I remember when I was about 10 years old, I sat inside of a Sunday School class and the teacher made a comment about how she always thought that people were staring at her when she walked across the room.
“But they weren’t,” she followed.
My ten-year-old sensibilities were heightened and confused. What the heck is she talking about? I don’t think I had an answer for that question until I was well into my twenties.
I was reminded of this odd anecdote when I read a recent blog by Christian blogger Veronica Partridge about why she’s decided not to wear leggings anymore. Unlike many who have devoured her article, I’m not here to make Veronica Partridge into a villain. I am not going to try to convince you that she encourages the rape culture suggesting that women “ask for it” with their hot and sexy…yoga pants. I think girlfriend was simply trying to weigh in on her personal convictions on modesty, and I respect her for that; h onestly. She took a bold stance on an article of clothing that I choose to wear more often than I’d like to admit. Unlike Nathan Graziano asserts, I do not wear leggings, running tights, or yoga pants because I think they’re sexy. Quite the contrary, actually. On a daily basis, I find myself chasing after my infant son and looking at the clock that reads 4:45 in a panic; I try to rush to change out of my leggings so I can look nice for my husband…and so that he doesn’t think I did absolutely nothing all day. The fact that I’m wearing running tights as I write this is purely coincidental…
This article isn’t about yoga pants, leggings, or running tights; however. This article is about how Veronica Partridge has been marginalized into the Elsa of modesty. If you were to peruse her blog, it is obvious that she has a heart for saving flailing marriages and even people who struggle with mental disorders. While I’m sure she is happy to have had an article go viral (isn’t that what all bloggers are waiting for?), in my heart, I know that she doesn’t want to enter the history books as a champion for lust prevention. No, no, no. I know the God that Veronica worships, and I am certain that she would like to be known for much, much more than that.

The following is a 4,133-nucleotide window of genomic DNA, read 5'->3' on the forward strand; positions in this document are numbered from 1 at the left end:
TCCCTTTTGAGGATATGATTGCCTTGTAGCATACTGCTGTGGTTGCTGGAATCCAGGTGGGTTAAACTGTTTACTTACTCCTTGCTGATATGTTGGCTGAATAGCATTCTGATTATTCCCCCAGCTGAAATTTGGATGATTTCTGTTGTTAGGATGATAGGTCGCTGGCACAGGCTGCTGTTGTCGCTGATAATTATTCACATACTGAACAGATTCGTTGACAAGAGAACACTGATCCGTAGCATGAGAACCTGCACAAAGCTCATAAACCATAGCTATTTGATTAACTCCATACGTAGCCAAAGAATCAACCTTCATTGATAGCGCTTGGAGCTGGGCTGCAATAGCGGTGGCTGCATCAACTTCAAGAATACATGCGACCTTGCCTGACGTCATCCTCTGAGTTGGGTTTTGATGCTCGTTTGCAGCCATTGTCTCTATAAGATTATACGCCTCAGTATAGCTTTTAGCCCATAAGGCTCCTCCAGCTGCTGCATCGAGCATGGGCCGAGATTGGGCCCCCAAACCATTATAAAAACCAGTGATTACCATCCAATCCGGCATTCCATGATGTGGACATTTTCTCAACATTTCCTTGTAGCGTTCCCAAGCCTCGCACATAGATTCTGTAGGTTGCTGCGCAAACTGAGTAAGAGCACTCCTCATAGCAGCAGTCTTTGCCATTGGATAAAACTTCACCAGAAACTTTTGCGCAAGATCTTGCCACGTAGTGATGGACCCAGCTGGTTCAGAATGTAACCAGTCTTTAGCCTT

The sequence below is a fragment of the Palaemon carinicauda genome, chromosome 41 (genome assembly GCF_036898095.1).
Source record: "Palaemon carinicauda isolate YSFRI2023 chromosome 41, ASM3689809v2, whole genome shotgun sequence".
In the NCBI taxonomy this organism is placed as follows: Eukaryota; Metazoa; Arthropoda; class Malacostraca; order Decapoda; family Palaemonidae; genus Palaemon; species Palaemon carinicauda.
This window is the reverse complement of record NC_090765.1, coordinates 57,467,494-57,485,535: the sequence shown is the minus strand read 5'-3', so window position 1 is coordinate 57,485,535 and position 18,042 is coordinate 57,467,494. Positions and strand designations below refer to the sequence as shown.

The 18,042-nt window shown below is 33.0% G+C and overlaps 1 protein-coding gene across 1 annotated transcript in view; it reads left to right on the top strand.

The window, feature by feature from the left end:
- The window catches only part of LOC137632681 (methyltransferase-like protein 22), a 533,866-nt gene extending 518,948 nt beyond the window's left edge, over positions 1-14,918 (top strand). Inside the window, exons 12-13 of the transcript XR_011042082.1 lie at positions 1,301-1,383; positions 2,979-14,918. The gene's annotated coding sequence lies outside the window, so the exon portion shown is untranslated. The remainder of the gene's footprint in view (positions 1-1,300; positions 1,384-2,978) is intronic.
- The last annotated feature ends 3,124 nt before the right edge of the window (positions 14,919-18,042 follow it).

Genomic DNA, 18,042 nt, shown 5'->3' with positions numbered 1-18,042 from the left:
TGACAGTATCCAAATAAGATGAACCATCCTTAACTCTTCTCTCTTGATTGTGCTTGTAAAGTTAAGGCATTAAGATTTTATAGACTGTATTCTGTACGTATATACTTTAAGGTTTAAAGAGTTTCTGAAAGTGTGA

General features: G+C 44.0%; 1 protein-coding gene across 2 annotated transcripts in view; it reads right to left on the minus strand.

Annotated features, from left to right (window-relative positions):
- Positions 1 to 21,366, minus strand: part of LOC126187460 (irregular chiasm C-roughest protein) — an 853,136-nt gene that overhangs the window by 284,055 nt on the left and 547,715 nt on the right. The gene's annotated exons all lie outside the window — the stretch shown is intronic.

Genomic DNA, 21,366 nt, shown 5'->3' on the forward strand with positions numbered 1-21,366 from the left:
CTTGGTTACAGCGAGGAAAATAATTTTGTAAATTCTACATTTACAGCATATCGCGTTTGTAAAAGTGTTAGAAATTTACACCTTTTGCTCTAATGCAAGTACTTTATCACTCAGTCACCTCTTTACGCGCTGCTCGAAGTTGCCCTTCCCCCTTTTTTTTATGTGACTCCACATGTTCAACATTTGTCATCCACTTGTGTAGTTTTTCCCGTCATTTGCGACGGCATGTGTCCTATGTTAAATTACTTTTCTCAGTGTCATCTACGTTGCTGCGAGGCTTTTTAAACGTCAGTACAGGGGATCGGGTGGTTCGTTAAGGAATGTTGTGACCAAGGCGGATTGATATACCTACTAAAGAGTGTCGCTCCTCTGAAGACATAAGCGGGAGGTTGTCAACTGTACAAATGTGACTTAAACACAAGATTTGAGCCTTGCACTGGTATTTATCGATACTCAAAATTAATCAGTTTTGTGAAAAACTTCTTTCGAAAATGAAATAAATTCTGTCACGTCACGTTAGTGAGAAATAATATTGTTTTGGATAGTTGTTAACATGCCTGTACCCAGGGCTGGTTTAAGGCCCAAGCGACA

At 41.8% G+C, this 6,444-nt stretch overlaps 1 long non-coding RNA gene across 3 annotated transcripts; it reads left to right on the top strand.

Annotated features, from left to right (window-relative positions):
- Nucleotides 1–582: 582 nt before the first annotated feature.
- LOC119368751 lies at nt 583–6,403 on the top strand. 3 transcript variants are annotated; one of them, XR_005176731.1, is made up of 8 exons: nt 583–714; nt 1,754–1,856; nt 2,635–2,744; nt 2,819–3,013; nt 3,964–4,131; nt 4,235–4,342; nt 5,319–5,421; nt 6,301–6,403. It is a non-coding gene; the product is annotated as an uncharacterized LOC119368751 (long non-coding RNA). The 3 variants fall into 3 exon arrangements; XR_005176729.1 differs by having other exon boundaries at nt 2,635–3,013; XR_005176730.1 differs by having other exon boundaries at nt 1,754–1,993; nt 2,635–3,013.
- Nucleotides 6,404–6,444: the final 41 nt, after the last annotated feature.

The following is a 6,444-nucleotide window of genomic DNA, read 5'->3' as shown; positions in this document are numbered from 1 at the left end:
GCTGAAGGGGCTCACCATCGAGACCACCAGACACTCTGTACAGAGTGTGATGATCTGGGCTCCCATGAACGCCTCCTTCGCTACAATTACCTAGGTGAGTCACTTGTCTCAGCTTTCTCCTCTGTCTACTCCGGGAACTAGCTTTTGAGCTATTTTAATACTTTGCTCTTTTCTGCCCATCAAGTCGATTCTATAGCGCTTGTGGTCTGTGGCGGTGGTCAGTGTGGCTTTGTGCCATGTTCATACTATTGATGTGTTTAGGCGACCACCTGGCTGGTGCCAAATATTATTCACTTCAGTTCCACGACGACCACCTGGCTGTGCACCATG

Andy Stanley is in the middle of a series called Re:solution, and he said something so ridiculously profound on Sunday that I just can’t seem to shake it.
“Christians are far more content with making a point than making a difference.”
If I were Andy, I would’ve dropped the mic and walked away.
Why is it that the general public is more concerned with individual convictions rather than focused on our heart for others? My hunch makes all of us Christians uncomfortable. I have a feeling it is because we are more concerned with our personal convictions and whole-hearted devotion to God rather than our action for others. Why are people hyper-focused on Veronica’s legging article? It’s not because she truly cares about leggings. It is simply because her conviction for modesty seems to have proved non-believers right.
“There’s another crazy Christian clanging on about something really petty,” most commenters said in not so many words.
One of my favorite comments came from nunyabeesknees (seriously)
“… But, I also don’t feel like.. insulted or shamed because someone else decided on their own, for their own choices, to not wear that kind of clothes.. unless they start telling me that I’m bad for wearing them. That’s when I say, Mind your own! If it doesn’t affect me personally, do whatever you want.
I still believe that “God” (or whatever, whoever.. if there’s anyone) loves me.”
Nunya, you’re right. God still loves you even though you wear leggings. If he doesn’t–I’m in deep trouble. Leggings are not the issue. It is our reputation that precedes us. Veronica herself put a disclaimer at the top of her article insisting that her choice was simply that…her choice. Not a damnation for legging enthusiasts everywhere. (Phew!)
Christ himself said that we should be known as his disciples if we “love one another,” not that we choose not to wear leggings or spend fifteen minutes a day in the word or never curse in traffic. If that’s the case then I am really in trouble.
My Sunday school teacher wasn’t providing an anecdote of false modesty; she was trying to encourage us to concern ourselves with something bigger than ourselves. People are far less concerned with what you’re wearing and far more worried about how you change the room for the better once you leave it.
So, yoga-n never have my yoga pants because, truthfully, they’re too comfortable to give up. But in all seriousness, I’m going to worry about what I do more than what I wear. I want to be known as a disciple of Christ by the way I love my neighbors and my friends and my co-workers. And…give Veronica a break. She wants to be known that way too.